Today's Mt. Airy, whose monument "In Memory of the Confederate Soldiers of Surry County" was erected next to the courthouse in 2000, still faithfully reflects the white supremacy of "forever Confederate counties" in a state with a violently racist past. Proving they haven't moved far from a former mayor's 2017 remarkthat seeing a black kid "with pants at their knees" makes him worried "what kind of effect will that person have on society" - other town pols resigned but he was re-elected - the county's all white, all male commissioners voted earlier this year to make "grassroots change" by removing 12 Coca-Cola vending machines from county offices to protest the company's stated opposition to Georgia's new voter suppression laws. In their 3-2 vote, local pols also blasted "this counter-culture wokeism, left-leaning liberal Marxism" and angrily charged, "Coca-Cola needs to pay the price," which apparently the 37 workers at the county's Coke bottling plant did. At a later meeting, after one resident noted anyone blocking economic development in a place with an average income of $37,000 is "a moron," they reversed their vote. Still, most of the commissioners opposed the board chair's signing onto a county NAACP statement that acknowledged systemic racism and vowed to do better, even after a study found that 94% of the state's black teens had - shocker - experienced racism.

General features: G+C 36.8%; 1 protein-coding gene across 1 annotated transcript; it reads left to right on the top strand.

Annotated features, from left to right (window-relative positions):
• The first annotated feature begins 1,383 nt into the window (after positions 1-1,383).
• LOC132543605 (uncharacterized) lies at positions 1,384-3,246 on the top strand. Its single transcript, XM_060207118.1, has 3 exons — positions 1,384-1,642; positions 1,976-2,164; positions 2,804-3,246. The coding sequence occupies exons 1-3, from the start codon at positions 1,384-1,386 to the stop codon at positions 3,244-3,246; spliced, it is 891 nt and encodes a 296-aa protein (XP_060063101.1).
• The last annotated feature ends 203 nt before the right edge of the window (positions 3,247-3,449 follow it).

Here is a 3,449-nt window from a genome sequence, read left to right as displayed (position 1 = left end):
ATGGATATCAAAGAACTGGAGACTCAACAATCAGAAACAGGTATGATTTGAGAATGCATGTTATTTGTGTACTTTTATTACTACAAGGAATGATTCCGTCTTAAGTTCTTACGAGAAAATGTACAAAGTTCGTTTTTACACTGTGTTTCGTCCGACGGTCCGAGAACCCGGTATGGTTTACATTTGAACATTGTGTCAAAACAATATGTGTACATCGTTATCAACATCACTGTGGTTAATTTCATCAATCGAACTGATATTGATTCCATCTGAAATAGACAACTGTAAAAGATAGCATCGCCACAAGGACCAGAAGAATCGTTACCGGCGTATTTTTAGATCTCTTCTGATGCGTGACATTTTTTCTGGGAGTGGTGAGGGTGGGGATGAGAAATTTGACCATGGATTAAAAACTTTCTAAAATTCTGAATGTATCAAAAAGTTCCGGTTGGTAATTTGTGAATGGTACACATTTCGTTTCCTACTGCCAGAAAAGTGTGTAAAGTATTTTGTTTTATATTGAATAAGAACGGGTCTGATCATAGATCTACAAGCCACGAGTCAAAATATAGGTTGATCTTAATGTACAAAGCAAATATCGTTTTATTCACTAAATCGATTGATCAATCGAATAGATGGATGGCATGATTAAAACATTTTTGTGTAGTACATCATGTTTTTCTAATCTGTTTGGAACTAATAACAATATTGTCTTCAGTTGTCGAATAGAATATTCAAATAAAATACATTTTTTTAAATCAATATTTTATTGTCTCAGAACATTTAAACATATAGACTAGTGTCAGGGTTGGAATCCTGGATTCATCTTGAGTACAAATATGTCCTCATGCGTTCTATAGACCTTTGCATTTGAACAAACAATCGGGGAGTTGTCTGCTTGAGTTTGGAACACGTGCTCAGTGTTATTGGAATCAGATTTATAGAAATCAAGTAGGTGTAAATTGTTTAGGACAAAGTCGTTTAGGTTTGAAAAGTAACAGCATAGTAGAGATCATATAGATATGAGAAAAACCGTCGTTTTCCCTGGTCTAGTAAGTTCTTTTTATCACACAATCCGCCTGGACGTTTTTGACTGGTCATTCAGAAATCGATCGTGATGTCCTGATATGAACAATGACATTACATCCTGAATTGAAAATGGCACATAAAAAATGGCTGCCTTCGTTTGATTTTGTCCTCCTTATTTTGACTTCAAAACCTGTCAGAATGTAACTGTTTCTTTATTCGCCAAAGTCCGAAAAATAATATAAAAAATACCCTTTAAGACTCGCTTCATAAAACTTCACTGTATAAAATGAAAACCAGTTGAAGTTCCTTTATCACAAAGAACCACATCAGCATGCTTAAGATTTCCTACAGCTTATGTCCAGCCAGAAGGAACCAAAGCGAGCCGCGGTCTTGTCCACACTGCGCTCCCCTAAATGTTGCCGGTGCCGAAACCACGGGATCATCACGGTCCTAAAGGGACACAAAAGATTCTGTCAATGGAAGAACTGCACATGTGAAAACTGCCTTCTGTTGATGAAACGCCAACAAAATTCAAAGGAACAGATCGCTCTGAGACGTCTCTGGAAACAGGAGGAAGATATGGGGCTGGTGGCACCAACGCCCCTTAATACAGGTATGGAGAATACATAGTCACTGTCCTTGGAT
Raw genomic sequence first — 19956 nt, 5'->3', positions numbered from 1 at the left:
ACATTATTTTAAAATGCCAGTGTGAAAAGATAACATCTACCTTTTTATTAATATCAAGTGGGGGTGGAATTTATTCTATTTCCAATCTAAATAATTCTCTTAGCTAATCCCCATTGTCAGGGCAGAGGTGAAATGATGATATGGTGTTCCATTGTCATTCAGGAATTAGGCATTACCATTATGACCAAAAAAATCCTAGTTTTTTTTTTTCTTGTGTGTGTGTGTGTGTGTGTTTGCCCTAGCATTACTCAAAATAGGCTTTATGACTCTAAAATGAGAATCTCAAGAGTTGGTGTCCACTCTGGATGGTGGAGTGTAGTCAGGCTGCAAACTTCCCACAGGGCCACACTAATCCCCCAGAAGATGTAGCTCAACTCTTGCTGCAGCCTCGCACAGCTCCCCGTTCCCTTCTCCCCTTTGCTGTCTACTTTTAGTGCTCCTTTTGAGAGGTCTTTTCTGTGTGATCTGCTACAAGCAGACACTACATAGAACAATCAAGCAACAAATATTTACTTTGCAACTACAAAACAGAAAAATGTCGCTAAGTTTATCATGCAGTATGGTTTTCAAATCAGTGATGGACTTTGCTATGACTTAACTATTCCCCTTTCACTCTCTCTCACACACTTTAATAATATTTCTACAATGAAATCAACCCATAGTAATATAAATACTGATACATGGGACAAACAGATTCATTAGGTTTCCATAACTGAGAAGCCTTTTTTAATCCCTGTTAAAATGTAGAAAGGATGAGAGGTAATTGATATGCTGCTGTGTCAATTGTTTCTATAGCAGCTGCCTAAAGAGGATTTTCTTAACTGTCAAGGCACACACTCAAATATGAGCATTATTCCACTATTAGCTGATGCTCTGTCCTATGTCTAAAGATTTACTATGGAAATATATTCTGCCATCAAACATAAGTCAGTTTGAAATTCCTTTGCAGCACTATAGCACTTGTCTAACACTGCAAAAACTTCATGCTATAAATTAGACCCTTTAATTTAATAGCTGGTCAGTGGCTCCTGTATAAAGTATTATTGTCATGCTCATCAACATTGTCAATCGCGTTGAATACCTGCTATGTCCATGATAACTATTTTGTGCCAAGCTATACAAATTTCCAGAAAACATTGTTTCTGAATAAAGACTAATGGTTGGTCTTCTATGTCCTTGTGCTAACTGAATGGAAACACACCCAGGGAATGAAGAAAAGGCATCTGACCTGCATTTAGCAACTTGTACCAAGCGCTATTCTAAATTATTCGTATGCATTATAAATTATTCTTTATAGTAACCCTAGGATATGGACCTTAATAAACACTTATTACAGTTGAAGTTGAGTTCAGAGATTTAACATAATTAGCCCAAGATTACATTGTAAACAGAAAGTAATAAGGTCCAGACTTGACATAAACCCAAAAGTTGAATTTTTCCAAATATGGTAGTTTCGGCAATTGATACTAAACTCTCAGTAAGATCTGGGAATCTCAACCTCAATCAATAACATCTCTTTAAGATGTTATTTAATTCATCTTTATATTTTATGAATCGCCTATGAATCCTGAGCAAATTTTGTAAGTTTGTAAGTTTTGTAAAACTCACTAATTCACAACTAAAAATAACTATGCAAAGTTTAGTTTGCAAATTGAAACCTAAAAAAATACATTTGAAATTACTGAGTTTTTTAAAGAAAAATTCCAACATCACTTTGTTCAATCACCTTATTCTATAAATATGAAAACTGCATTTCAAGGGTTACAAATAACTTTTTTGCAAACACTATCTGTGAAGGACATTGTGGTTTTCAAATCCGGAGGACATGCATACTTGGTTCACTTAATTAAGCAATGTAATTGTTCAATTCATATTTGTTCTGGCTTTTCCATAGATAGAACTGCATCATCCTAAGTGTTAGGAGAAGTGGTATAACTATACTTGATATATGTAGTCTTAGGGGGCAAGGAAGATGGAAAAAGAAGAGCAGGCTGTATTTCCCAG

Meanwhile, the county has seen opioid overdoses soar 40% in the last year and statewide COVID cases and deaths spike dramatically, with growing numbers of kids on ventilators. With just 43% of Surry County residents vaccinated, some are hearkening back to Mayberry, following the popular mantra there's an episode of "The Andy Griffith Show" for everything: See the episode where Sheriff Andy gets farmer Rafe to take the tetanus shot. The only problem, notes CBS' Ted Koppel: The show "captured a reality that never was." In honor of this week's nostalgia jubilee, Koppel went to Mt. Airy to see why each year thousands of people fondly revisit a fictional town representing the fictional "simplicity" of fictional good ole days. He finds "Mayberry is doing just fine": The town "isn't doing a whole lot to undermine the illusion," and those who come for "good wholesome fun" to escape "our godless society" find just what they're looking for in a make-believe world of dazzling cognitive dissonance. Gently and genially, he tries to burst the bubble, but they are having none of it. He talks to black residents happy to have returned to family there; one smilingly recalls the time in the 1970s when she was politely served a sandwich but told she had to eat it outside. He asks a busload of tourists how many feel the last election was fair; one hand goes up. The rest earnestly argue the Capitol riot was by leftist troublemakers, BLM is burning cities every day, the former guy is the best - "I love that man!" - and the press really is the enemy of the people. Not least, says one stranger to irony, for the mean way they portray Southerners as "a bunch of dumb idiots."